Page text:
In the latest cases, the Somali community has been shocked by the FBI’s tactics – the use of a paid informant to infiltrate their youth and help indict the six men. Outside court, Hassan Mohamud, an imam at the Minnesota Da’wah Institute in nearby St Paul, is trying to understand what led to these charges: “Is it the government playing political games or someone who is trying to recruit our kids to various organisations?”
Just under two miles away from the court house is the Cedar-Riverside neighbourhood known as “Little Mo”, short for Mogadishu, the Somali capital. The Twin Cities of Minneapolis and St Paul are home to the largest population of Somali-Americans in the US, about 30,000 people. In total, between 85,000 and 100,000 Somali-Americans live in Minnesota, a state with 5.5 million people.
Somali community leaders say the area has rich potential for recruitment by radical groups as they take advantage of poverty, a sense of alienation and a lack of purpose felt by young Somalis.
A report published by the University of Southern California last month found that almost 35 per cent of Somali households in Minnesota are headed by single parents, 55 per cent live in poverty – 3½ times the general US population rate – and that almost a third of the community 16 and older is unemployed.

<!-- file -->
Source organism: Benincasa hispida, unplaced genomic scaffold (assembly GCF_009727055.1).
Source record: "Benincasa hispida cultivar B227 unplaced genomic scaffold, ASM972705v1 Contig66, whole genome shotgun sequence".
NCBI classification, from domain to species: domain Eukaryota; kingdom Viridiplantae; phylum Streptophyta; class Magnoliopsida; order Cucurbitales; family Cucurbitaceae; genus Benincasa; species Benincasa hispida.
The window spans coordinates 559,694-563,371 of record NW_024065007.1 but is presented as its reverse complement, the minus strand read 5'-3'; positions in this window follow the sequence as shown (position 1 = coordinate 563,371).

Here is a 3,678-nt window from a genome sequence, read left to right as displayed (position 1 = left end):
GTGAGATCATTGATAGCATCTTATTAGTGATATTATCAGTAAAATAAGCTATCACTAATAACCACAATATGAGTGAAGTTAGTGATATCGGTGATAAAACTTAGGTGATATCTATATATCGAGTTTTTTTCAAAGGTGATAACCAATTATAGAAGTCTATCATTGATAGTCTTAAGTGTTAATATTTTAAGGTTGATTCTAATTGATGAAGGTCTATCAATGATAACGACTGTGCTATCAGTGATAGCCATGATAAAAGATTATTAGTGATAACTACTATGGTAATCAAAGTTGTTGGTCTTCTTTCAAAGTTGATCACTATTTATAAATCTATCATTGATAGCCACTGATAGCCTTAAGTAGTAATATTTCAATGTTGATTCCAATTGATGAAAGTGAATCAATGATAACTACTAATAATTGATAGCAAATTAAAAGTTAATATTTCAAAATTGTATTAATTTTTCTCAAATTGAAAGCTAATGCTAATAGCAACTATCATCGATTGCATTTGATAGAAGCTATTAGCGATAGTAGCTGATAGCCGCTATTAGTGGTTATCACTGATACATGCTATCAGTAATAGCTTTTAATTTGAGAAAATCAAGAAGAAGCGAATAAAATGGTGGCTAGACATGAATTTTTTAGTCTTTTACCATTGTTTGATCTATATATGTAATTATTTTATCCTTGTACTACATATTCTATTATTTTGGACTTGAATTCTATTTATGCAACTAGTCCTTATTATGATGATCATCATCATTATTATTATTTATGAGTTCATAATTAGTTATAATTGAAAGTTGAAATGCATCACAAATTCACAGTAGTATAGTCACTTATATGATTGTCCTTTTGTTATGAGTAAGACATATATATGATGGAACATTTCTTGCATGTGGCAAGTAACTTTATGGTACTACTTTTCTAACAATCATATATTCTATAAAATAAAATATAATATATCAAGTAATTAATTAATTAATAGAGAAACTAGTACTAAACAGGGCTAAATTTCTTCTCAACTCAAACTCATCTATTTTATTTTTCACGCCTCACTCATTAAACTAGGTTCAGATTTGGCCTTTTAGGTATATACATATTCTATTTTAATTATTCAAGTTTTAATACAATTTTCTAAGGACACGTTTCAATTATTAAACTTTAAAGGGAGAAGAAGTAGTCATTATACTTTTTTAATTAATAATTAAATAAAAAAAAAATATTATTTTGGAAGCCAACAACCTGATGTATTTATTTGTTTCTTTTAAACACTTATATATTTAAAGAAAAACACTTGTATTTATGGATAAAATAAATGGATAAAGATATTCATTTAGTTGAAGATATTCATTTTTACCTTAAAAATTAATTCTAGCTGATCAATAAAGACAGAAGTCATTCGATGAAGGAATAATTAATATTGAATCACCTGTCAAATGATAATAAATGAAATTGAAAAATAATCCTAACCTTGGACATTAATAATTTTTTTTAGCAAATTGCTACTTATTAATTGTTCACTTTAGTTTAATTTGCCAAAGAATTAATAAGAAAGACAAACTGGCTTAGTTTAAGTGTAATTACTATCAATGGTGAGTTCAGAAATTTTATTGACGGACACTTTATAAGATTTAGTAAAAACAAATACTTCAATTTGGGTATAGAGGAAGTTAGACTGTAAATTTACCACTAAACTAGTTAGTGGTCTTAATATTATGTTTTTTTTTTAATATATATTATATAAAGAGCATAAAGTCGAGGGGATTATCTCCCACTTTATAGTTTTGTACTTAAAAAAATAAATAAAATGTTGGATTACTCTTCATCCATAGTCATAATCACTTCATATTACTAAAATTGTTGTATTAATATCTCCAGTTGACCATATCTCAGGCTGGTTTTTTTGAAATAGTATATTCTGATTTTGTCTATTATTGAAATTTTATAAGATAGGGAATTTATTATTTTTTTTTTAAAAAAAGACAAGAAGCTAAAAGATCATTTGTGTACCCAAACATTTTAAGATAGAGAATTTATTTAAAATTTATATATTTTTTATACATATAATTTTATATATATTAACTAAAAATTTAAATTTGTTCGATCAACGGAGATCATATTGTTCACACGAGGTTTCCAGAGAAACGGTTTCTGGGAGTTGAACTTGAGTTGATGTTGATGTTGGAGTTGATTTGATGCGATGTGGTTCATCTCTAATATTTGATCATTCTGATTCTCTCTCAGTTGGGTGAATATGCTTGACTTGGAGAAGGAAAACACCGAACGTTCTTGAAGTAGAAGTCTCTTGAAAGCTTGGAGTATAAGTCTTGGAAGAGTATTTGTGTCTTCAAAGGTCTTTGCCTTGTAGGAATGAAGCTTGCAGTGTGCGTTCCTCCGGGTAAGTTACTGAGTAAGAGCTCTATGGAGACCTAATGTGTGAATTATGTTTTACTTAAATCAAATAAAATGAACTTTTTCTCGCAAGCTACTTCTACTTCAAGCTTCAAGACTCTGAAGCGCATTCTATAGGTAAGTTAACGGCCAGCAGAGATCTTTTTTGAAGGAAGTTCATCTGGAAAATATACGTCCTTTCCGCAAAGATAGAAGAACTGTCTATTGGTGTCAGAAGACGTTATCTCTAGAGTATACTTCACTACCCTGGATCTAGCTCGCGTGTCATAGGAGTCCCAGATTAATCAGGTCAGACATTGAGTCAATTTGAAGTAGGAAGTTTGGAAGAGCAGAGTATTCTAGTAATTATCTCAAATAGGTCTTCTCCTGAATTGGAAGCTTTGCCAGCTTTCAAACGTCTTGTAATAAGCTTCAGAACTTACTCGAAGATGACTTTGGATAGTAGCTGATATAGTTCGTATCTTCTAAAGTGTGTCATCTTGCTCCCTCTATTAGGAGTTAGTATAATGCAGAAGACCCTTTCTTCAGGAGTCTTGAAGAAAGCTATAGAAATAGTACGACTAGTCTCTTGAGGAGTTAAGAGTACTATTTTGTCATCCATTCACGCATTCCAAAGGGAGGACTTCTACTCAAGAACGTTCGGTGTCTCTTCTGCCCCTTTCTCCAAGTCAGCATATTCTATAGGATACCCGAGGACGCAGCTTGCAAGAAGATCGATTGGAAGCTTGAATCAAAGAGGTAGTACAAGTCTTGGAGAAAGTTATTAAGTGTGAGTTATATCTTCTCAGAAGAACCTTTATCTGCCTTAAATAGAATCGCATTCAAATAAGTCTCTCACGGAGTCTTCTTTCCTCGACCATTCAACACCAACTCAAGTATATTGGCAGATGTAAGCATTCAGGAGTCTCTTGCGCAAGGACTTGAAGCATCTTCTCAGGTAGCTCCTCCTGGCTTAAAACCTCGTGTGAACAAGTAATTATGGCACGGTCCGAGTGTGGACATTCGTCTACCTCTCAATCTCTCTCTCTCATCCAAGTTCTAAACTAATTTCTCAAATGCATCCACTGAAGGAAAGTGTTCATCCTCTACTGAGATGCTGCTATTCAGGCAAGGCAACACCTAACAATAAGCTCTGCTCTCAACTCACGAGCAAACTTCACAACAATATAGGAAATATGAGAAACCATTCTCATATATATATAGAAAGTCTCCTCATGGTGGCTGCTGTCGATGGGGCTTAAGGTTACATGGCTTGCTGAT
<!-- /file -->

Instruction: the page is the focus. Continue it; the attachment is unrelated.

“I am more American than I am Somali. This is our home but we need to be treated equally,” said Sadik Warfa, deputy director of the Minneapolis-based Global Somali Diaspora, who has lived in the US for 22 years. “The thing that African-Americans went through in the 1960s, that is something that Muslim-Americans are going through right now.”
Poorly educated in their own religion and with few role models from their own community, young men are easy prey to groups like IS who play on a persecution of Islam.
Daud is the third-youngest of 12, the court heard . The woman he calls his mother is in fact his 34-year-old step-sister as his parents are elderly and live in community housing. Daud lived with her, her three children and one younger sibling. As she worked 60 hours a week, he helped mind her children.